Kathrin Weiland
Cow Manure and Elephant Dung Could Be Used to Make the Paper of the Future
Kathrin Weiland
Kathrin Weiland

The average dairy cow produces 82 pounds of manure daily. For elephants, that number is up to 300 pounds. According to researchers at the University of Vienna, all that dung represents an untapped resource that has the potential to change the way we make paper.

The team of scientists presented their findings at a meeting of the American Chemical Society on March 21. Waste from cows and elephants, they say, is rich in the same cellulose that's required to make paper products. What's more, the cellulose in manure has been broken down by digestion, making it easier for paper manufacturers to process.

"Animals eat low-grade biomass containing cellulose, chew it and expose it to enzymes and acid in their stomach, and then produce manure," researcher Alexander Bismarck said in a statement. "Depending on the animal, up to 40 percent of that manure is cellulose, which is then easily accessible."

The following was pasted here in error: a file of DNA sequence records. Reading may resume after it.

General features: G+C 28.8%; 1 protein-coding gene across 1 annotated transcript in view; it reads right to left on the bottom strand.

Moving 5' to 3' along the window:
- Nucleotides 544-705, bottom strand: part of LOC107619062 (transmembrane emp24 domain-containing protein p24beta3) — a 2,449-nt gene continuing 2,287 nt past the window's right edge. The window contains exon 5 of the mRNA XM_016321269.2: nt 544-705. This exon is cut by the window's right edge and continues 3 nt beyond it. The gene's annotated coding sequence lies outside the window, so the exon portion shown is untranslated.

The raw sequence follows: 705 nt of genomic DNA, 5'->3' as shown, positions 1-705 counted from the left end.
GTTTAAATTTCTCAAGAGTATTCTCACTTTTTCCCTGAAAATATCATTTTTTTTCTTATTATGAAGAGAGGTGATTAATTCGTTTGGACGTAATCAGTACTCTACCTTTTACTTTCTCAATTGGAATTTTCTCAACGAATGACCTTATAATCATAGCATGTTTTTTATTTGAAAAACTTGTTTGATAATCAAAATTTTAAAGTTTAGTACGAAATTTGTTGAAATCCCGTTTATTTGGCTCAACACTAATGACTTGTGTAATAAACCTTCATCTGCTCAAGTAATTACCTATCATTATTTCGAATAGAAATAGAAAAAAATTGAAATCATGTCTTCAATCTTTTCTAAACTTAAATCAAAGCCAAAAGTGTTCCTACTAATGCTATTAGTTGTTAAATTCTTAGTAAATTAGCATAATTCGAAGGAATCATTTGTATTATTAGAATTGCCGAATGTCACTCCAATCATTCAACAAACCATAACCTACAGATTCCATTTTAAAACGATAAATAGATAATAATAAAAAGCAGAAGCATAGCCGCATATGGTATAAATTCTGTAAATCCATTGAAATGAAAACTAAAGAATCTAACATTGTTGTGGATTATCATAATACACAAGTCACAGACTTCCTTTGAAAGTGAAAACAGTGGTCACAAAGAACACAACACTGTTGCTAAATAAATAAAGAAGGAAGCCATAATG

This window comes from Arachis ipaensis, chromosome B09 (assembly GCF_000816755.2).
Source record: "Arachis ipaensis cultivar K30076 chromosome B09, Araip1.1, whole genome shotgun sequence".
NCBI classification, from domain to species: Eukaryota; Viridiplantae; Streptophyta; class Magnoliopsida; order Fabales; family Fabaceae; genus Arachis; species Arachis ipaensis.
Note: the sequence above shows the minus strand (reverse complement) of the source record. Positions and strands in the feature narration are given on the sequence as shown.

Bismarck first got the idea to make paper from manure after seeing goats graze on dry grass in a small village in Crete. As he watched the plant matter go in, he wondered if that same matter wouldn't be suitable for making paper once it came out the other end. Today most paper is made by grinding down raw wood into nanocellulose, a process that takes a lot of power. The cellulose in dung has already been chewed and worn down by acid and enzymes in the animal's digestive system, cutting out the need for all that grinding.

Following Bismarck's goat manure–inspired revelation, he and his team began working with waste from horses, cows, and now elephants. Thanks to cattle farms and elephant parks around the world, this material is an abundant sustainable resource. The dung they collect is treated with a sodium hydroxide solution to remove lignin, the glue that holds cellulose fibers together (and can also be used as fuel). From there, they filter out other impurities like proteins and dead cells and bleach whatever's left with sodium hypochlorite to create a pure, white pulp that's ready to be made into paper.